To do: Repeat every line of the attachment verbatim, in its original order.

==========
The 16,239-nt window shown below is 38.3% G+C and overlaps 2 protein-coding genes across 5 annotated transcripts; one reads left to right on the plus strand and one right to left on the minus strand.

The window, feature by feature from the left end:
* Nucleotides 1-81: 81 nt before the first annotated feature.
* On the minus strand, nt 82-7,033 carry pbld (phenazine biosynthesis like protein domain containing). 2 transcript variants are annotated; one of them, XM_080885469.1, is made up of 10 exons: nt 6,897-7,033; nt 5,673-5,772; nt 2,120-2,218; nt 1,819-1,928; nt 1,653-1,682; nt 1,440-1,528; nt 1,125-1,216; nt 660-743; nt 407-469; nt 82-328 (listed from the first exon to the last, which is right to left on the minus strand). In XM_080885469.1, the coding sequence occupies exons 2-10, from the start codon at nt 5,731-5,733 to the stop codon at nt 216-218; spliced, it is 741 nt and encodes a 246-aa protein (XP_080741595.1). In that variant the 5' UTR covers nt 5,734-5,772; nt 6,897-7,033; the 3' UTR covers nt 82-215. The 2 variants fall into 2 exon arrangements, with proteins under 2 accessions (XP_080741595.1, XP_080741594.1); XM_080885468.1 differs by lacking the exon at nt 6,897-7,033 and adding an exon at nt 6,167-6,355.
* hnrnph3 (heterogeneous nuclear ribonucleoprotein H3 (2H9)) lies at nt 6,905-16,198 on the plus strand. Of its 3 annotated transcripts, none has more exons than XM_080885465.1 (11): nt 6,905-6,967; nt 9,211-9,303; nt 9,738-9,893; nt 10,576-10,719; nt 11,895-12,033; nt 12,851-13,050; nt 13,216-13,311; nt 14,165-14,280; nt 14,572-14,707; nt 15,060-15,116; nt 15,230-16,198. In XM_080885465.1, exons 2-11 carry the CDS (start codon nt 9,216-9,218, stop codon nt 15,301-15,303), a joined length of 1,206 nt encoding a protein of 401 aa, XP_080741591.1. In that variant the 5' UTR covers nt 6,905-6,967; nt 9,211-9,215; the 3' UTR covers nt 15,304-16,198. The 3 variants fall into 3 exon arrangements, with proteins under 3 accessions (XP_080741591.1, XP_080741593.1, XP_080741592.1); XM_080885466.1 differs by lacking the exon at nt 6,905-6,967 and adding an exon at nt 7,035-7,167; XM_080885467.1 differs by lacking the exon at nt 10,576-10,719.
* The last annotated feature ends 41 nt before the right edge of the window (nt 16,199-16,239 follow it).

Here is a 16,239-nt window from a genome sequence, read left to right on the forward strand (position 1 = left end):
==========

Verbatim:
The 16,239-nt window shown below is 38.3% G+C and overlaps 2 protein-coding genes across 5 annotated transcripts; one reads left to right on the plus strand and one right to left on the minus strand.

The window, feature by feature from the left end:
* Nucleotides 1-81: 81 nt before the first annotated feature.
* On the minus strand, nt 82-7,033 carry pbld (phenazine biosynthesis like protein domain containing). 2 transcript variants are annotated; one of them, XM_080885469.1, is made up of 10 exons: nt 6,897-7,033; nt 5,673-5,772; nt 2,120-2,218; nt 1,819-1,928; nt 1,653-1,682; nt 1,440-1,528; nt 1,125-1,216; nt 660-743; nt 407-469; nt 82-328 (listed from the first exon to the last, which is right to left on the minus strand). In XM_080885469.1, the coding sequence occupies exons 2-10, from the start codon at nt 5,731-5,733 to the stop codon at nt 216-218; spliced, it is 741 nt and encodes a 246-aa protein (XP_080741595.1). In that variant the 5' UTR covers nt 5,734-5,772; nt 6,897-7,033; the 3' UTR covers nt 82-215. The 2 variants fall into 2 exon arrangements, with proteins under 2 accessions (XP_080741595.1, XP_080741594.1); XM_080885468.1 differs by lacking the exon at nt 6,897-7,033 and adding an exon at nt 6,167-6,355.
* hnrnph3 (heterogeneous nuclear ribonucleoprotein H3 (2H9)) lies at nt 6,905-16,198 on the plus strand. Of its 3 annotated transcripts, none has more exons than XM_080885465.1 (11): nt 6,905-6,967; nt 9,211-9,303; nt 9,738-9,893; nt 10,576-10,719; nt 11,895-12,033; nt 12,851-13,050; nt 13,216-13,311; nt 14,165-14,280; nt 14,572-14,707; nt 15,060-15,116; nt 15,230-16,198. In XM_080885465.1, exons 2-11 carry the CDS (start codon nt 9,216-9,218, stop codon nt 15,301-15,303), a joined length of 1,206 nt encoding a protein of 401 aa, XP_080741591.1. In that variant the 5' UTR covers nt 6,905-6,967; nt 9,211-9,215; the 3' UTR covers nt 15,304-16,198. The 3 variants fall into 3 exon arrangements, with proteins under 3 accessions (XP_080741591.1, XP_080741593.1, XP_080741592.1); XM_080885466.1 differs by lacking the exon at nt 6,905-6,967 and adding an exon at nt 7,035-7,167; XM_080885467.1 differs by lacking the exon at nt 10,576-10,719.
* The last annotated feature ends 41 nt before the right edge of the window (nt 16,199-16,239 follow it).

Here is a 16,239-nt window from a genome sequence, read left to right on the forward strand (position 1 = left end):